Little things make a big difference

Part of the ER team includes (l-r): Resident Alex, Registered Nurse Chelsey, Unit Clerk Kim, Physician Mary, and Registered Nurse Emily.

by Jane Adams

When Lisa Vaters came to the Emergency Department at Winchester District Memorial Hospital in November, she was anxious. “Everyone is nervous going into a hospital on a good day, let alone during a pandemic,” says Lisa. “But I couldn’t ignore what was going on.”

Lisa says her fears quickly subsided. “Everyone was fantastic. There was someone right at the door explaining what to do. From there, a nurse listened to my concerns, tests were ordered, and I was provided with good care. Everyone was kind, respectful and supportive.”

Lisa says that it was the little things that meant a lot. “The doctor actually sat down to talk to me. Someone brought me a warm blanket. And even listening to the staff working so well together on the other side of the curtain was comforting. It was music to my ears.”

“Every day, staff and physicians at WDMH work hard to make each patient and family experience the best it can be,” explains Cholly Boland, CEO. “We are very proud of the most recent patient satisfaction survey results, particularly during the COVID-19 pandemic.”

The quarterly surveys ask patients about their overall care and if they would recommend the hospital to their family and friends. For surveys conducted from April to June 2020, 96% of patients would recommend the Emergency Department to family, above the provincial average of 93%. For WDMH’s maternity program, 100% of the respondents said they would recommend this service; higher than the provincial average of 97%. Likewise, 98% of Day Surgery patients would recommend WDMH’s service, where the provincial average was 97%. And on the Medical/Surgical Unit, it’s 94%, above the provincial average of 93%. The data is collected by National Research Corporation Canada (NRCC), an independent research institute.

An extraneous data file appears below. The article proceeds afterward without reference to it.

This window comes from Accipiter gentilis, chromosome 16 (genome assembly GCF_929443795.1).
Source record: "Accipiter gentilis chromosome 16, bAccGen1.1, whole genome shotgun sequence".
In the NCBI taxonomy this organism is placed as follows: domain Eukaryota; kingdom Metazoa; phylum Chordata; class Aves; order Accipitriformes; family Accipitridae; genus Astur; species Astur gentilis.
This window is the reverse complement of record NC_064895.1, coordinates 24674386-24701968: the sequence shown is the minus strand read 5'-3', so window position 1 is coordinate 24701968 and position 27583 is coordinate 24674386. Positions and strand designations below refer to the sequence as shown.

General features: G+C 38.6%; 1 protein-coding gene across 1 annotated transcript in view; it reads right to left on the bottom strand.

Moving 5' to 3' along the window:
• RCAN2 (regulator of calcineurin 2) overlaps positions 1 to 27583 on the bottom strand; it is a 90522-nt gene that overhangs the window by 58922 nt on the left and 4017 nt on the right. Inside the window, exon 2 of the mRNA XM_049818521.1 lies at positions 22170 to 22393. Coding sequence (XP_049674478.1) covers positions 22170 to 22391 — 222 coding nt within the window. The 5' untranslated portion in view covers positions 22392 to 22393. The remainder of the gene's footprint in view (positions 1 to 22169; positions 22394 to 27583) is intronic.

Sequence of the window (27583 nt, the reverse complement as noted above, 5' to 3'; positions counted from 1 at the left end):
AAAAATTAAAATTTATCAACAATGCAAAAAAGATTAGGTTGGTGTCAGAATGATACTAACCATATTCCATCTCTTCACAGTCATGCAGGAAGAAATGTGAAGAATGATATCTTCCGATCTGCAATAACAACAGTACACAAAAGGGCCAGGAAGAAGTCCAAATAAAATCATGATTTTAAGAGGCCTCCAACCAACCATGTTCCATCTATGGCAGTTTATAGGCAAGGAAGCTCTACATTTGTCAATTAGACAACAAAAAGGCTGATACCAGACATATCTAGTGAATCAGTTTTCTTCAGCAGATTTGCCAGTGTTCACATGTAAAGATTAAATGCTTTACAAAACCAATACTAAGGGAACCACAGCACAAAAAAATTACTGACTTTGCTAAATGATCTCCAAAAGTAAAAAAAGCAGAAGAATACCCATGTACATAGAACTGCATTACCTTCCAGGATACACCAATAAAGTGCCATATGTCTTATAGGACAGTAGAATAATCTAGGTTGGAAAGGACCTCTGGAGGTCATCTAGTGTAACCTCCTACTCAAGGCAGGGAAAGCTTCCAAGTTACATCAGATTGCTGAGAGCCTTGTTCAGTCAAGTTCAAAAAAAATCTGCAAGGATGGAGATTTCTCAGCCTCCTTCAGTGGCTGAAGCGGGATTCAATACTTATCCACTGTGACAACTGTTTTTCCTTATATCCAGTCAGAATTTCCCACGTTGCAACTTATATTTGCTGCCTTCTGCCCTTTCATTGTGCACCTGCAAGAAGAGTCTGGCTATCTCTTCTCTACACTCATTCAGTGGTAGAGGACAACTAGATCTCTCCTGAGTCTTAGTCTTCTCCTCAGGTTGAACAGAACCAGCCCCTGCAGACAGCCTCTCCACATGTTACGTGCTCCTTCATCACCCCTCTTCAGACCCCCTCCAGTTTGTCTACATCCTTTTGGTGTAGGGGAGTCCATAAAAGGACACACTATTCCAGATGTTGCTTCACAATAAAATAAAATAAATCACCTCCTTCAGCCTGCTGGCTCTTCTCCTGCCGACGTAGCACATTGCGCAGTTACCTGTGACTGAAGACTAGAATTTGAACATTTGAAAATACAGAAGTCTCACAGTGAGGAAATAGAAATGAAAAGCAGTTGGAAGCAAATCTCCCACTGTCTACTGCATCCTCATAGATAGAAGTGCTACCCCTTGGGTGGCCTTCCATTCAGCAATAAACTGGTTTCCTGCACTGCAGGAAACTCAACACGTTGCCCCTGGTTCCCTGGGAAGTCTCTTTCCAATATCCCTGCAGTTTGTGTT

Lisa Vaters says that based on her experience, she is not surprised to hear these results. “I actually started to cry – but in a good way,” she smiles. “I knew I was in the right place.”

“It’s a team effort,” sums up Cholly Boland. “Patient satisfaction is a result of the patient’s entire experience and involves every person the patient had contact with – from our COVID-19 screeners at the front door to support staff that work behind the scenes.”



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